Columbus Day weekend is traditionally a time when Mainers get out to view foliage, go hiking and biking, sip some apple cider and generally have a great time outdoors before the leaves drop and winter settles in.
This year, along with the state parks and apple orchards, why not add some farms to the itinerary and sample some award-winning Maine cheeses?
Open Creamery Day, sponsored by the Maine Cheese Guild, falls on Oct. 13 this year, and about a dozen artisan cheesemakers around the state are participating.
You can visit the Nigerian Dwarf goats at Sunflower Farm Creamery in Cumberland, then eat some lunch that includes chevre, check out a line of goat milk soaps and lotions, and treat yourself to a goat milk caramel.
“Last Open Creamery Day was our first as a state-licensed dairy, and we were amazed by the turnout of so many people interested in goats, local food and farming,” said cheesemaker Hope Hall.
At Silvery Moon Creamery, located at Smiling Hill Farm in Westbrook, visitors will be able to sample the provolone that just won a second-place award at the American Cheese Society’s annual competition in Wisconsin. Then you can watch the staff make some queso Oaxaca, also known as Mexican mozzarella.
At Winter Hill Farm in Freeport, you’ll sample the farm’s popular fromage blanc, flavored with seasonal herbs, and meet the farm’s herd of Randall cows, which cheesemaker Sarah Wiederkehr says are “the rarest cows in the Western Hemisphere.”
“We did (Open Creamery Day) last year, and it was great,” she said. “My husband and I kind of tag-team tours, so as people trickle in we gather groups of five to 10 people and take them on a tour of the farm, then walk them through the milking parlor, the milk house and then through the creamery. Then we bring them out to the pasture to meet the herd.”
According to a 2012 University of Vermont study, Maine has the fastest growing artisan cheese industry in the United States. There are more artisan cheesemakers here than in any other state except New York.
Eric Rector, president of the Maine Cheese Guild and owner of Monroe Cheese Studio, says that when his business was licensed in 2006, he was the 17th licensed cheesemaker in the state. Today, according to the Maine Department of Agriculture, Conservation and Forestry, there are 73.
In 2006, Maine produced about 150,000 pounds of cheese. This year, the state will produce close to 1 million pounds, Rector noted, “so our volume has also been growing substantially.”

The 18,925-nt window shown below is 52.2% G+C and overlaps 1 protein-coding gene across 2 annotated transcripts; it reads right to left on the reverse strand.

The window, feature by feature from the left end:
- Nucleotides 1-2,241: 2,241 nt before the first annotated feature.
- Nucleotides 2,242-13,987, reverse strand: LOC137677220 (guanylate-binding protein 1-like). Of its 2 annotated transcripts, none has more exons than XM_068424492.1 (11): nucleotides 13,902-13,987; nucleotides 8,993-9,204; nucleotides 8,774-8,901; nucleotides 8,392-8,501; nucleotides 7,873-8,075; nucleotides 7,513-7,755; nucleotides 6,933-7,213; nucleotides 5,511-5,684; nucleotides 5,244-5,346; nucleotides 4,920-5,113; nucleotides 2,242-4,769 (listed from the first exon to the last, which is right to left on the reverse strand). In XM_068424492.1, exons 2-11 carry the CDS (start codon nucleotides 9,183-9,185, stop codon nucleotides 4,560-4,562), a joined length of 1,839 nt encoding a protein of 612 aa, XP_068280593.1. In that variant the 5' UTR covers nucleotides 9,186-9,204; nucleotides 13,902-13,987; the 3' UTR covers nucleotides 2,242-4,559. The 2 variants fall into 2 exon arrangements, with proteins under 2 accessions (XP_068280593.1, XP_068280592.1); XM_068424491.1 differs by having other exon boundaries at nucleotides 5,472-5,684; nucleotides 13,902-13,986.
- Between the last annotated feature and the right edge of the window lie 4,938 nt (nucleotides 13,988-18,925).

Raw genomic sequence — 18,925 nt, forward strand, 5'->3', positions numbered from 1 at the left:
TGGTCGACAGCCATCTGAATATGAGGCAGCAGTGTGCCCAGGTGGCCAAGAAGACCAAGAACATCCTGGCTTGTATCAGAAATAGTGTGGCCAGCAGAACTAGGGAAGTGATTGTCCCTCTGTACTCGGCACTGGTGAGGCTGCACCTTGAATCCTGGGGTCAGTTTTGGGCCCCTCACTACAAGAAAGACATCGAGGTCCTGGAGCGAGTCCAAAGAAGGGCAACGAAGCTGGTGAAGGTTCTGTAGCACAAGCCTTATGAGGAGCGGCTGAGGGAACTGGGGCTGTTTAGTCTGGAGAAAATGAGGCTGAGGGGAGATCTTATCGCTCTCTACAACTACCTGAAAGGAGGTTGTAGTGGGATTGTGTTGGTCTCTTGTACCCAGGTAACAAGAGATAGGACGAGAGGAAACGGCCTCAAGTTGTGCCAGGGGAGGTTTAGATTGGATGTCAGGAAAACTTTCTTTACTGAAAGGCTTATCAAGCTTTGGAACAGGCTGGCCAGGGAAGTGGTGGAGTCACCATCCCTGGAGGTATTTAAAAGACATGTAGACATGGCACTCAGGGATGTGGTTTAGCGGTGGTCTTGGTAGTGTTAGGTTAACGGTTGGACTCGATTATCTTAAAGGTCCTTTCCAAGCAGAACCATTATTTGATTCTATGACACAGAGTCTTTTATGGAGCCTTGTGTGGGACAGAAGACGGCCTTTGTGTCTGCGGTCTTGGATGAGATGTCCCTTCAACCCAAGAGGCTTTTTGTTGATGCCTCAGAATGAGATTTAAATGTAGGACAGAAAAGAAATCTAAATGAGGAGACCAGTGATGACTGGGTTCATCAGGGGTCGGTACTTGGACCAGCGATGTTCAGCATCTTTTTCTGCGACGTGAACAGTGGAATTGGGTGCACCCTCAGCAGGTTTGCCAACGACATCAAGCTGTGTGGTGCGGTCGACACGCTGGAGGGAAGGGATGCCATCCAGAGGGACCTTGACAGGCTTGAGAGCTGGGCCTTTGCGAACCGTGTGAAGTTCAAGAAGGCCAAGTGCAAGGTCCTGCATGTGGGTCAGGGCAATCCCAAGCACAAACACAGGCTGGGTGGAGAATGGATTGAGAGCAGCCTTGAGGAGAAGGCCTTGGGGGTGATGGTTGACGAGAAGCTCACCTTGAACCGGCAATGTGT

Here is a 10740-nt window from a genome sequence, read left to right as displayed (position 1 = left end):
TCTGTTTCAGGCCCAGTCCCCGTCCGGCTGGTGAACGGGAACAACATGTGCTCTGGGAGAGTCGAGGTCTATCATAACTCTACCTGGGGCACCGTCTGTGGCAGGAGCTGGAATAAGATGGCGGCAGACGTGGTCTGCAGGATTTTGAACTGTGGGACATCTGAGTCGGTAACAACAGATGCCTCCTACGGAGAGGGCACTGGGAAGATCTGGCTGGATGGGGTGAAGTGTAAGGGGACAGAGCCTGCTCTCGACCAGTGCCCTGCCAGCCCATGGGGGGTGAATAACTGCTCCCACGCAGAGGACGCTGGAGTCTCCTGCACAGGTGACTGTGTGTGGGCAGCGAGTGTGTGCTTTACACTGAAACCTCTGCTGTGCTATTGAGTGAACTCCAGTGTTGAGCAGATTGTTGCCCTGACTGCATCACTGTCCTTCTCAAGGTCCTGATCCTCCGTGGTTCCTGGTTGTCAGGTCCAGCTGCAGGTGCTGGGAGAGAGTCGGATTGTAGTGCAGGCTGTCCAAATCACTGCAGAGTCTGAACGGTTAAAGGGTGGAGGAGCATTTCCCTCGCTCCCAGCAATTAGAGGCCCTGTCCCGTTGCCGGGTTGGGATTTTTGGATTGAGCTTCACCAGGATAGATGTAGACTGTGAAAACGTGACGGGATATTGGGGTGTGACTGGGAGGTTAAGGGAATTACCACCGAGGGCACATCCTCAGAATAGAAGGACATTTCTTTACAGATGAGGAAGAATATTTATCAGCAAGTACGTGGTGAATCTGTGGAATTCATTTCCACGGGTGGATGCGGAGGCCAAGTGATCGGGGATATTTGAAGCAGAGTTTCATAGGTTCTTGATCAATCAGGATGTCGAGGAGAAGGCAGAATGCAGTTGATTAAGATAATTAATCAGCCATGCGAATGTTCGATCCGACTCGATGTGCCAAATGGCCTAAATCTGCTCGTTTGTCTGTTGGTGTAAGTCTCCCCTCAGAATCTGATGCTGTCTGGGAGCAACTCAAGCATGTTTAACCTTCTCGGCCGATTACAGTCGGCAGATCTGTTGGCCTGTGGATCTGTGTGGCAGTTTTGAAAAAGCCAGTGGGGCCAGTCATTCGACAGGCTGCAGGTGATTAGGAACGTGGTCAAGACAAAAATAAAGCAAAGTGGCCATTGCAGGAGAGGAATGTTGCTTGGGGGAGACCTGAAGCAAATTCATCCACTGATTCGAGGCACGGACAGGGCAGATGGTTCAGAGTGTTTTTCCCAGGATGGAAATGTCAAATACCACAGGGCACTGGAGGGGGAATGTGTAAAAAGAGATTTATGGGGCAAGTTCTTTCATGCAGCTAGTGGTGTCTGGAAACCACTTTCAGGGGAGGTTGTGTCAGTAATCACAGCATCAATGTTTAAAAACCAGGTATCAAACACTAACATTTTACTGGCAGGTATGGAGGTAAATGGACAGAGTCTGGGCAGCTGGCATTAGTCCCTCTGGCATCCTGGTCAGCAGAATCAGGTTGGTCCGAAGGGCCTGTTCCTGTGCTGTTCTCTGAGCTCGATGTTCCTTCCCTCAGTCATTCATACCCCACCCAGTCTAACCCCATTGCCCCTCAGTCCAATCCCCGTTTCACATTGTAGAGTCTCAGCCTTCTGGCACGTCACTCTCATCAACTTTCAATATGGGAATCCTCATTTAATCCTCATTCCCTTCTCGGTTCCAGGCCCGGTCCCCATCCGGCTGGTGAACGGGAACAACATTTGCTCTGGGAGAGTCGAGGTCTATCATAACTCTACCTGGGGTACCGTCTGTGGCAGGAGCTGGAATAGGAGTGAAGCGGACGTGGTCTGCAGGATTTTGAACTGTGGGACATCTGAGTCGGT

“Obviously, Maine’s total cheese production is dwarfed by states like Vermont and Wisconsin who have well-established, large industrial cheese industries,” Rector said, “but Maine’s growth has been all ‘artisan’ based.”
Rector said the variety of cheeses being made by Mainers is expanding as well, partly because the Maine Cheese Guild has been able to bring in experts from all over the world for workshops and demonstrations at a lower cost than places like the University of Vermont, which have higher overhead.
“We’re able to bring people from Scotland, from Canada, from France over to Maine to teach us all about different varieties and how to manage them,” Rector said, “because it’s not just a function of stirring the pot and something magically appears. Cheese is like planting seeds in a garden, where the things you do 60 days before are very important to what you get 60 days later.”
For Winter Hill Farm, cheese is a value-added product that helps Sarah Wiederkehr and her husband, Steve Burger, support the raising of the rare Randall cattle.
The couple took over the farm about two and a half years ago and diversified it, adding pasture-raised chickens and pigs and a small vegetable operation.
“The pigs are a really great complement to the dairy because they really are happy when I make mistakes,” Wiederkehr said. “They get to eat all of the mistakes.”
Wiederkehr has been making fresh cheeses for about a year and a half, including feta, ricotta, a bloomy rind cheese called Frost Gully, and their most popular cheese, the soft, spreadable fromage blanc.
“In the summer, I flavor it with fresh rosemary or fresh basil,” Wiederkehr said. “In the wintertime, we do a garlic herb and a chipotle and an herbes de provence.”
Wiederkehr is always experimenting with different varieties. Currently she’s working on a tomme-style cheese washed in local craft beers.
“It’s been a lot of experimenting and reading and figuring things out,” she said, “and I feel like I have a lot to learn.”
Staff Writer Meredith Goad can be contacted at 791-6332 or at:
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